How Are Your Safety Systems? A Short Quiz
By Josh Williams, Ph.D.
One of the most important aspects of safety leadership is providing effective safety management systems and a safe work environment. Employees are more likely to be injured if the organization has safety management system failures such as inadequate manpower, unreasonable production pressure, excessive overtime, faulty equipment, insufficient safety training, unclear safety policies, non-existent safety meetings, poor safety communication, and blame-oriented discipline procedures.
Leaders improve safety culture by optimizing these key safety management systems:
• Close Call Reporting: Close call reporting should be encouraged in a learning environment. Close calls help people learn from each other to prevent serious injuries and fatalities (SIFs). Smart leaders appreciate employees for openly reporting and discussing near-hits that could have been worse.
• Incident Analyses: Incident analyses should be system focused and not blame-oriented. Leaders need to differentiate between incidents with and without SIF potential. For instance, spraining your ankle stepping out of a truck is very different doing so falling from a telephone pole. Lessons learned from incident analyses should be shared with employees and system improvements should follow when appropriate.
• Rules and Policies: Employees should have input in determining safety rules for many job tasks. Leaders should avoid “blanket policies” when they’re not applicable and resist the temptation to create a new rule every time someone gets injured.
• Safety Training: Safety training should be interactive and interesting. Employees should leave training feeling like they’ve been actively involved and learned something important. They should not feel like they’ve just gone through the motions especially with computer-based training.
• Hazard Recognition/Correction: Employee teams should assist with hazard recognition and correction. Identified hazards need to be quickly and effectively addressed. Advertising improvements based on identified hazards improves safety culture and morale because employees sense company leaders care about their safety.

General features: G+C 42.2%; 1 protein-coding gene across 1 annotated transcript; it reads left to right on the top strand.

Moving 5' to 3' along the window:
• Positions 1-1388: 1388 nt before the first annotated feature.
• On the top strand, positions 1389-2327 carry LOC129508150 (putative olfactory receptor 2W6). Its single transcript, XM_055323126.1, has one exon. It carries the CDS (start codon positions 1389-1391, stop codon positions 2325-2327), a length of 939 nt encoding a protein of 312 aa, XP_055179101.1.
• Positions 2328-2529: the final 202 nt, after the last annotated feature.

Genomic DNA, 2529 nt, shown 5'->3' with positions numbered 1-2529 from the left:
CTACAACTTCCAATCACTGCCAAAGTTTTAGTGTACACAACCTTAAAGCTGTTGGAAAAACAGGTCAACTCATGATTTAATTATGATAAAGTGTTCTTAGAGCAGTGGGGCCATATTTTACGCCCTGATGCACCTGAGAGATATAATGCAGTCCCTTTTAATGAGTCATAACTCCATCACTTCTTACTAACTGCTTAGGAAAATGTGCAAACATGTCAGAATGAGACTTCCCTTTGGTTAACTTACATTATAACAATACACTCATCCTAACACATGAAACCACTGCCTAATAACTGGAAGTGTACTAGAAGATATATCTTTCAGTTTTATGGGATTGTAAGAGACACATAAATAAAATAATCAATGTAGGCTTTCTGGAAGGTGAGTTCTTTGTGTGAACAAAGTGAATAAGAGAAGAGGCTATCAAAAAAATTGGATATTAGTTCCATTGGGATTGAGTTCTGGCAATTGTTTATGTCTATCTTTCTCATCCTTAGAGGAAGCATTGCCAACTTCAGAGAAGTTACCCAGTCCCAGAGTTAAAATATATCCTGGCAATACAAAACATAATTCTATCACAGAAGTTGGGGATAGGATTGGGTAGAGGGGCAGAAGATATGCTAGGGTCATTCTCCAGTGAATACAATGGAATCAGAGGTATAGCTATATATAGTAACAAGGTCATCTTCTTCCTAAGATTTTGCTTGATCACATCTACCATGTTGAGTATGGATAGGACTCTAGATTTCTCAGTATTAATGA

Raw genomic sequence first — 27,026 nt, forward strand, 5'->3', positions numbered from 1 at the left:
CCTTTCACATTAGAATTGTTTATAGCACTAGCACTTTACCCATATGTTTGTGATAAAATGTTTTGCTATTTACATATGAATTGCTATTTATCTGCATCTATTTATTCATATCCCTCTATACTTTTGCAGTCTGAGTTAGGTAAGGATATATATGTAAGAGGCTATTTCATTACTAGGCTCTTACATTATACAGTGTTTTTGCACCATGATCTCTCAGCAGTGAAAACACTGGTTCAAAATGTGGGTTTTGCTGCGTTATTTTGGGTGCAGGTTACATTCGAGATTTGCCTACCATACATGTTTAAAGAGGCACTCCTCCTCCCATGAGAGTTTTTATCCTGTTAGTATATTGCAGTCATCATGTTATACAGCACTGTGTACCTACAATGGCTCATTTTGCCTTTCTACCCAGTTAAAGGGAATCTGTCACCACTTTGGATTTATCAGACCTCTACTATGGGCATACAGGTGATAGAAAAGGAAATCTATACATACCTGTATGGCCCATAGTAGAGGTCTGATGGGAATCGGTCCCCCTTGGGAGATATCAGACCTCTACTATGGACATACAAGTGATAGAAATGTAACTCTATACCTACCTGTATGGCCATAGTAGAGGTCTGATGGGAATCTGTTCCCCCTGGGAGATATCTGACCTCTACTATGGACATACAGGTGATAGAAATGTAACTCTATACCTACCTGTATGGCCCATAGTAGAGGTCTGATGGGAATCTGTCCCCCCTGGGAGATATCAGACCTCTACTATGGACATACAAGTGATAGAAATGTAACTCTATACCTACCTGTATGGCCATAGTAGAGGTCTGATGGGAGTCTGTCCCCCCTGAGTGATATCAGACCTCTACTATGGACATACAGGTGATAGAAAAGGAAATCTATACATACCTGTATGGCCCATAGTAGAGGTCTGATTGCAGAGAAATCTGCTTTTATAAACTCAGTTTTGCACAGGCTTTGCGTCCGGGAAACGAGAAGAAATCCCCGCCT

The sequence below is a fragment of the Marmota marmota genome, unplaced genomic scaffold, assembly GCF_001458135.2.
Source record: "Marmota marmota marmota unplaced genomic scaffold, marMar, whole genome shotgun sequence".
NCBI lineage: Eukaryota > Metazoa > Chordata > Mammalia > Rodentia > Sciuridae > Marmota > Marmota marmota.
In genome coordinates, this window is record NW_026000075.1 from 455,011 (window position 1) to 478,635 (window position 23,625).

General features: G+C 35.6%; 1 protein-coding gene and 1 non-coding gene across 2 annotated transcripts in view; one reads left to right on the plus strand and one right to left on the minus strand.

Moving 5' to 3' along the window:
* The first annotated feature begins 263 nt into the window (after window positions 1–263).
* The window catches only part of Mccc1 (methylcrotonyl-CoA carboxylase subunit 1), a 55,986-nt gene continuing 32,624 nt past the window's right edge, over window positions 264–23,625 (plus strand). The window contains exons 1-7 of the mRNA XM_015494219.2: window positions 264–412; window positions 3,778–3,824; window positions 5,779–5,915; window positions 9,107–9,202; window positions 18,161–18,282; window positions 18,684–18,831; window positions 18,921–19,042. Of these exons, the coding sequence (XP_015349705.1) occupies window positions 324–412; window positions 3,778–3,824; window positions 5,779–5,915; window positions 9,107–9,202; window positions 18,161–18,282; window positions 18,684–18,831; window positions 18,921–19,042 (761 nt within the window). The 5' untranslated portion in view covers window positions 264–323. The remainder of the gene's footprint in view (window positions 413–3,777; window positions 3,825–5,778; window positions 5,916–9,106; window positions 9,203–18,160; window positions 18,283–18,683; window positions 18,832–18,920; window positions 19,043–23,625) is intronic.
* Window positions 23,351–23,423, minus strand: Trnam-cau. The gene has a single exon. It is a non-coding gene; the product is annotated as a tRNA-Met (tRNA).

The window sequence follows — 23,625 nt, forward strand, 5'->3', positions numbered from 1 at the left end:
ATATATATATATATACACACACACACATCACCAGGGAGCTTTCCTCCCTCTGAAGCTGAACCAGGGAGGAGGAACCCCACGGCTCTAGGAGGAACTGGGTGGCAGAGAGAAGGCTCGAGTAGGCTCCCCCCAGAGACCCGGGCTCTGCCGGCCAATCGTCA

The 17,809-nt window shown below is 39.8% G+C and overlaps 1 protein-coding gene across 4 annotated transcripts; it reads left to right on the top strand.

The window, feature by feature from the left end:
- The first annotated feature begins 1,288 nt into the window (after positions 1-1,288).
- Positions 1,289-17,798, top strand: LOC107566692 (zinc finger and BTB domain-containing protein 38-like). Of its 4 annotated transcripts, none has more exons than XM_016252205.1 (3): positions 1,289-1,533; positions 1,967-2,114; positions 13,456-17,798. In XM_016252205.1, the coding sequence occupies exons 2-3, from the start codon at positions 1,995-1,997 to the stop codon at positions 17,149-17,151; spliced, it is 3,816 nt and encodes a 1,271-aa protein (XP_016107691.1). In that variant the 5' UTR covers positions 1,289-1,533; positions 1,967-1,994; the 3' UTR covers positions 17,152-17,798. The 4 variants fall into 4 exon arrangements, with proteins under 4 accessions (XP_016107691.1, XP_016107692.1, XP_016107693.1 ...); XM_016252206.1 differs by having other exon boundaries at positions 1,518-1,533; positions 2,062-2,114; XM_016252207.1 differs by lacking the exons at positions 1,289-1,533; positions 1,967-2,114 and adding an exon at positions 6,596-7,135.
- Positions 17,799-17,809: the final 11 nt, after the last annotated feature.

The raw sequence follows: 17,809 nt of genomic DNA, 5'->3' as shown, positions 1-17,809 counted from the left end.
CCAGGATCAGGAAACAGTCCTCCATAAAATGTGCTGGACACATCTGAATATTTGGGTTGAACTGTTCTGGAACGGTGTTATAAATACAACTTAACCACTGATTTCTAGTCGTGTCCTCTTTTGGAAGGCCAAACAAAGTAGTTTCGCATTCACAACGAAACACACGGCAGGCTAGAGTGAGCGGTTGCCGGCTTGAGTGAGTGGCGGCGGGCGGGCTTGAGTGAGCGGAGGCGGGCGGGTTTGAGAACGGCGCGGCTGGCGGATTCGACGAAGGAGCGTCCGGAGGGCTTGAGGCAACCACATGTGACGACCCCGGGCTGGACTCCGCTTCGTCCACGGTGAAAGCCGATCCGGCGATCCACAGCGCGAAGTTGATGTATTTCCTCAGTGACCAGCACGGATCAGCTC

• Employee Participation: Employees should be actively involved in the safety systems above. Exhortations to get involved are far less effective than having employee representatives actively involved in systems like observations, rule changes, and safety suggestions.
Here is a quick quiz to test the strength of your safety systems. For the following items, rate your response from 1 (strongly disagree) to 5 (strongly agree) that best describes your agreement with the strength of these systems you’re managing. Add up your numbers to get your final scores. Scores above 85 are very strong and those below 60 are problematic. Also, items receiving ratings of “1” or “2” need special attention.
Safety Systems Quiz
1. Safety hazards are quickly and effectively addressed. __________
2. Safety rules/policies are clear, well documented, and communicated to employees. __________
3. Employee input is solicited in developing safety rules/policies. __________
4. A discipline policy exists, is well documented, and effectively communicated to all employees. __________
5. Incident analysis processes seek out system factors contributing to incidents and aren’t blame oriented. __________
6. The incident analysis process isn’t called an incident “investigation.” __________
7. Punishment is rarely used following injuries. __________
8. Safety training is interactive and interesting. __________
9. The majority of safety training is not done via computer-based training. __________
10. New employees receive sufficient training before working. __________
11. More experienced employees receive regular refresher training. __________
12. Safety meetings are regularly conducted and beneficial. __________
13. Employees are actively involved in safety efforts. __________
14. Safety committees have hourly representatives who have legitimate power. __________
15. There is a formal near miss process. __________
16. The near miss process is effective. __________
17. Punishment is not associated with near miss reporting. __________
18. Minor injuries are reported. __________
19. Punishment is not associated with minor injury reporting. __________
20. Employees don’t have to deal with excessive paperwork following a minor injury. __________
At Propulo, we coach leaders to focus on prosocial safety behaviors and avoid pitfalls that derail safety efforts. We can help your leaders stay on track and make step change improvements in your safety performance. For more information on this topic, read about Safety & Safety Culture at Propulo Consulting.